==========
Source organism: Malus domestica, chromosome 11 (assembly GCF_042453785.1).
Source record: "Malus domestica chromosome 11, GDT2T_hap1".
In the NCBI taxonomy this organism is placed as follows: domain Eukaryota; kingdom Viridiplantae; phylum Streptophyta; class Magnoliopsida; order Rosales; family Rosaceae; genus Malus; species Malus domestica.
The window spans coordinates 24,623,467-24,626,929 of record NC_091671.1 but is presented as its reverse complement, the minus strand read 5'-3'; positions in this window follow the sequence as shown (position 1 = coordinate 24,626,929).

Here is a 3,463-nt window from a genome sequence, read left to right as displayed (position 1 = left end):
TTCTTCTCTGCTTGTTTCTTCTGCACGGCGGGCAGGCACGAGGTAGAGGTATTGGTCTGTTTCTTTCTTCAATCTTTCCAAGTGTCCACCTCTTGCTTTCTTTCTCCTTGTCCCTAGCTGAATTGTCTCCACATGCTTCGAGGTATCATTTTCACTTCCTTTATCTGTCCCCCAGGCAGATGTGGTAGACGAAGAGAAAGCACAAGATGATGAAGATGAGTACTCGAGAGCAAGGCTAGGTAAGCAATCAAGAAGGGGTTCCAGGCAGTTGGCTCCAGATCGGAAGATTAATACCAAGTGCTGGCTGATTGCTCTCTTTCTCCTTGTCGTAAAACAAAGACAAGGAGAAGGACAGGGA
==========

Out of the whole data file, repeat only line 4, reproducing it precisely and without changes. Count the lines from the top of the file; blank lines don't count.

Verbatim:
The window spans coordinates 24,623,467-24,626,929 of record NC_091671.1 but is presented as its reverse complement, the minus strand read 5'-3'; positions in this window follow the sequence as shown (position 1 = coordinate 24,626,929).